Bank failures have increased in size and number in the past decade, culminating in a post-World War II record number of failures in the 1981-83 period. From the beginning of 1981 to date in 1983, the FDIC has handled 100 bank failures, including 18 of the 25 largest in FDIC history (the FDIC handled 6 failures on a single day in 1983, which was more than the number of failures in a typical year during the 1950s and 1960s). These 100 banks held assets of $24 billion compared to only $9 billion held by the 568 insured banks that failed prior to 198 1. The FDIC's estimated losses during this three-year period amounted to $2.2 billion compared to less than $200 million on the previous 568 failures. The FDIC is currently involved in 170 active receiverships, is managing 65,000 receivership assets with an aggregate book value of $4.3 billion, and is a plaintiff or defendant in over 6,000 lawsuits related to receivership activities.
The insurance system has weathered the challenges presented by this staggering volume of activity. Public confidence in the banking system has been maintained without the expenditure of one penny of taxpayer money. The FDIC's insurance fund - whose revenues are derived from bank assessments and interest earned on investments in U.S. Treasury obligations - has grown rapidly from $1 1 billion at the beginning of 1981 to over $15 billion today.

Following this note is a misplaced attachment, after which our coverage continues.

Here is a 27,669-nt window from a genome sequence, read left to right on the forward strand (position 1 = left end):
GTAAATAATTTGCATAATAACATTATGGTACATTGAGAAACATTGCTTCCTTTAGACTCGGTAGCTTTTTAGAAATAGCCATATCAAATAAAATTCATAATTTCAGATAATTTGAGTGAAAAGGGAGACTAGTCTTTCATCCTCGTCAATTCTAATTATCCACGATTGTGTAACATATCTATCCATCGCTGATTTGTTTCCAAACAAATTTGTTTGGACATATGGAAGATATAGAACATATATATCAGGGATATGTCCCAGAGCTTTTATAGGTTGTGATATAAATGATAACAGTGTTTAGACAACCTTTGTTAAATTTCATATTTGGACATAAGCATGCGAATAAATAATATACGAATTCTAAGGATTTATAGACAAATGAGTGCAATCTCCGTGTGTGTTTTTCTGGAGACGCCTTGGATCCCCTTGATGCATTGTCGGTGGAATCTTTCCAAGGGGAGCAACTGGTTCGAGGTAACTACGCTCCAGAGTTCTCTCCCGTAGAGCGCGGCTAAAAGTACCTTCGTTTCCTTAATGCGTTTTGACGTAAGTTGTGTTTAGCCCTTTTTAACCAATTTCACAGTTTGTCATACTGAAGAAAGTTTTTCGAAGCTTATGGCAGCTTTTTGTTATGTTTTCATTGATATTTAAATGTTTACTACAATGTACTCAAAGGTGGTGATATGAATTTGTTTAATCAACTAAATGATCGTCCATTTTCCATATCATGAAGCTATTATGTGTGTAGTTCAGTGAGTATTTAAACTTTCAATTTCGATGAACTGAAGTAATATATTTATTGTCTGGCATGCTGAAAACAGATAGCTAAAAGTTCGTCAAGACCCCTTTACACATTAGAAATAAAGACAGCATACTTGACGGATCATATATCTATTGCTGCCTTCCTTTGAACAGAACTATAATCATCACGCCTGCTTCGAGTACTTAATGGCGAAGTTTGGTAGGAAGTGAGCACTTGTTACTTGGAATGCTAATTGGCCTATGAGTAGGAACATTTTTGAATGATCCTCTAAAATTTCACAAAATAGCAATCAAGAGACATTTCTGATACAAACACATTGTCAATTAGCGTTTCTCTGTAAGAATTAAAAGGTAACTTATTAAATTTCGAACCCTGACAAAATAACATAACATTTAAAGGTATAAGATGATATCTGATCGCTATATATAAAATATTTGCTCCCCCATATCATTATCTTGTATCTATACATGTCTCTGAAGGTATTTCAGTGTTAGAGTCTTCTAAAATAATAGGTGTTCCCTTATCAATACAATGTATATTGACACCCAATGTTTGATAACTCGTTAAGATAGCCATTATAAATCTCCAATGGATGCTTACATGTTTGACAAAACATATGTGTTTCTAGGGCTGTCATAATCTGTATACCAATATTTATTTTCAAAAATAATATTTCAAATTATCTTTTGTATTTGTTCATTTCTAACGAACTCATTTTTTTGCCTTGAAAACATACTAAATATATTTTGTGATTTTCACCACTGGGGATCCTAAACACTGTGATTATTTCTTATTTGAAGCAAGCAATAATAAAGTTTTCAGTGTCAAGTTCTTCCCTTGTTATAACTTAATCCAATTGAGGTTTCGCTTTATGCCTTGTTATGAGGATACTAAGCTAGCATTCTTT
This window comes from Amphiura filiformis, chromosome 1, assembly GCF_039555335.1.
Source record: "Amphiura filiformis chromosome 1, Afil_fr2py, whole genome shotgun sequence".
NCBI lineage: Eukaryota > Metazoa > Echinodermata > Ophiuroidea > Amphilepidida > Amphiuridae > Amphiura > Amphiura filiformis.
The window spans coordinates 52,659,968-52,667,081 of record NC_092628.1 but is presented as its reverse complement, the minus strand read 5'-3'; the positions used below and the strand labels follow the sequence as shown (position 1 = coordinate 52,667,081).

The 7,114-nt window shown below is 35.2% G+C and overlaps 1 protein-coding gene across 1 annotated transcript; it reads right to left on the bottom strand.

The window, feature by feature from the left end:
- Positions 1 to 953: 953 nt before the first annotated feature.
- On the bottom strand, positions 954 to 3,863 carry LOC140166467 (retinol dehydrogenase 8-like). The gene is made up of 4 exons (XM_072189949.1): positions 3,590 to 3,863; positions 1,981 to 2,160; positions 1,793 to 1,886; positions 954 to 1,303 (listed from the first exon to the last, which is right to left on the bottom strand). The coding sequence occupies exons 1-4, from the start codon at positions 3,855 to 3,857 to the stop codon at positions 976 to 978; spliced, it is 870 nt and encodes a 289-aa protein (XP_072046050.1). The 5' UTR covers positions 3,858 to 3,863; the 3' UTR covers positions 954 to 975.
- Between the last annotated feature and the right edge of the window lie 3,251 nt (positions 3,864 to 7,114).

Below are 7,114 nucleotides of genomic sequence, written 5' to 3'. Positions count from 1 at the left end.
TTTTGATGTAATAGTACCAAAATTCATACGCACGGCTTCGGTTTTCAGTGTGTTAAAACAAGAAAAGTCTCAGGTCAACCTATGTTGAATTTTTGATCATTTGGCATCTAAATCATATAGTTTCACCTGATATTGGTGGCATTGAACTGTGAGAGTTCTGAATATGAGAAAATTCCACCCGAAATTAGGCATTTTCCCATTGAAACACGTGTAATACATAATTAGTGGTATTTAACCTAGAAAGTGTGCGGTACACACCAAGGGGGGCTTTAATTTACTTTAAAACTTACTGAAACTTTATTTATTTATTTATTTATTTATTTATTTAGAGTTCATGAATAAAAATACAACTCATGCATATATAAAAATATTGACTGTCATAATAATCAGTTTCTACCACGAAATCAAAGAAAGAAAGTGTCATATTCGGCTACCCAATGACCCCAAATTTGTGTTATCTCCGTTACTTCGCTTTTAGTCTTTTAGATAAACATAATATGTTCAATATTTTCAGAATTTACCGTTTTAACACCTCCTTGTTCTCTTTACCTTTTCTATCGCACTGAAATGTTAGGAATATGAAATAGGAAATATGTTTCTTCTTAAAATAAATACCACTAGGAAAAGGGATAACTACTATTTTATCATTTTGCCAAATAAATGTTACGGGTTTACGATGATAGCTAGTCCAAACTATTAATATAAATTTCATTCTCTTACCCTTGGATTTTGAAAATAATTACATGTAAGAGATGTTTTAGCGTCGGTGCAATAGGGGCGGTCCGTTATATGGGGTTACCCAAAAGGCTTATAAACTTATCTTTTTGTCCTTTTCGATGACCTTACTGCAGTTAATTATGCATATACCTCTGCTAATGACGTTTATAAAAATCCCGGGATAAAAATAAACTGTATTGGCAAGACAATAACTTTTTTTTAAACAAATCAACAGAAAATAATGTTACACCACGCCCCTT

The events of the past few years and the evolving process of deregulation have prompted the FDIC to reexamine the role of deposit insurance and to revise its attitudes and methods of operation. Our basic concern is that the existence of deposit insurance and, more importantly, the way in which the FDIC has handled most failed banks have provided too much comfort to larger depositors and other bank creditors. With a perception of minimal risk, there is little incentive for larger depositors to exert the degree of market discipline present in other industries. This situation has placed the deposit insurance agencies in a position where they must act in place of the market.
The trend away from market participation in the regulation of bank behavior probably dates from the founding of the FDIC. Over most of this period, when banks operated in a protected and stable environment, the substitution of regulatory for market discipline caused little concern. With the more recent move toward increasingly competitive banking markets, controlling bank risks through a formal regulatory mechanism is more complex and imposes substantial economic costs on both the industry and society as a whole. A better solution is to shift the regulatory balance toward a greater role for the market.